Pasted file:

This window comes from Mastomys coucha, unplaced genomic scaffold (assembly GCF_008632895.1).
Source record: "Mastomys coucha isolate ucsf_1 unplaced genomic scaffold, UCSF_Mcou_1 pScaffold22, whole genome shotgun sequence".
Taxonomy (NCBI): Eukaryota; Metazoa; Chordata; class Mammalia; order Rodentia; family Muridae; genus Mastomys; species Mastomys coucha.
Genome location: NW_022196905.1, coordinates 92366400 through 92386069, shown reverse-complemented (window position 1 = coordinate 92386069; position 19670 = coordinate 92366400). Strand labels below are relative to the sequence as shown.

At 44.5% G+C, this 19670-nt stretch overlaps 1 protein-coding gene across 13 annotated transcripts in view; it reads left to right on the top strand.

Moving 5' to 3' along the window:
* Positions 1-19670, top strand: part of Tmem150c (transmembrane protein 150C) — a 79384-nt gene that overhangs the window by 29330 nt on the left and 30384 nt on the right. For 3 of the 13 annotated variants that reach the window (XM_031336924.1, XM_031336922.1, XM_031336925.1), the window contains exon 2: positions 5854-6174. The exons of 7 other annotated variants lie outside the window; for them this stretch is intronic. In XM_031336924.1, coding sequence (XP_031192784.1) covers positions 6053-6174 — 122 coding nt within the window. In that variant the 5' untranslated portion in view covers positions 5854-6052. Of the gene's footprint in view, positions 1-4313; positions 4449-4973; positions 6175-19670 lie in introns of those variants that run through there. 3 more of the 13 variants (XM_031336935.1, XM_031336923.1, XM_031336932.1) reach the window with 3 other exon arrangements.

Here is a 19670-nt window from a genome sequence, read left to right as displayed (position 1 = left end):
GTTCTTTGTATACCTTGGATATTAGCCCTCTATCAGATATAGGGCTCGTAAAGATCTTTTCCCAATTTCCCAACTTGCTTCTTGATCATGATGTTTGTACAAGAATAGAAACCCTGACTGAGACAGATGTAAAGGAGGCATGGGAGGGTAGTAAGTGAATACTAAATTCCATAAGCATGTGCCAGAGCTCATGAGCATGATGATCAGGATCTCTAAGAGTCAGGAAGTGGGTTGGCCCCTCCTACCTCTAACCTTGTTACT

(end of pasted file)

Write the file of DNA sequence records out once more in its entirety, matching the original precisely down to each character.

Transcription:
This window comes from Mastomys coucha, unplaced genomic scaffold (assembly GCF_008632895.1).
Source record: "Mastomys coucha isolate ucsf_1 unplaced genomic scaffold, UCSF_Mcou_1 pScaffold22, whole genome shotgun sequence".
Taxonomy (NCBI): Eukaryota; Metazoa; Chordata; class Mammalia; order Rodentia; family Muridae; genus Mastomys; species Mastomys coucha.
Genome location: NW_022196905.1, coordinates 92366400 through 92386069, shown reverse-complemented (window position 1 = coordinate 92386069; position 19670 = coordinate 92366400). Strand labels below are relative to the sequence as shown.

At 44.5% G+C, this 19670-nt stretch overlaps 1 protein-coding gene across 13 annotated transcripts in view; it reads left to right on the top strand.

Moving 5' to 3' along the window:
* Positions 1-19670, top strand: part of Tmem150c (transmembrane protein 150C) — a 79384-nt gene that overhangs the window by 29330 nt on the left and 30384 nt on the right. For 3 of the 13 annotated variants that reach the window (XM_031336924.1, XM_031336922.1, XM_031336925.1), the window contains exon 2: positions 5854-6174. The exons of 7 other annotated variants lie outside the window; for them this stretch is intronic. In XM_031336924.1, coding sequence (XP_031192784.1) covers positions 6053-6174 — 122 coding nt within the window. In that variant the 5' untranslated portion in view covers positions 5854-6052. Of the gene's footprint in view, positions 1-4313; positions 4449-4973; positions 6175-19670 lie in introns of those variants that run through there. 3 more of the 13 variants (XM_031336935.1, XM_031336923.1, XM_031336932.1) reach the window with 3 other exon arrangements.

Here is a 19670-nt window from a genome sequence, read left to right as displayed (position 1 = left end):
GTTCTTTGTATACCTTGGATATTAGCCCTCTATCAGATATAGGGCTCGTAAAGATCTTTTCCCAATTTCCCAACTTGCTTCTTGATCATGATGTTTGTACAAGAATAGAAACCCTGACTGAGACAGATGTAAAGGAGGCATGGGAGGGTAGTAAGTGAATACTAAATTCCATAAGCATGTGCCAGAGCTCATGAGCATGATGATCAGGATCTCTAAGAGTCAGGAAGTGGGTTGGCCCCTCCTACCTCTAACCTTGTTACT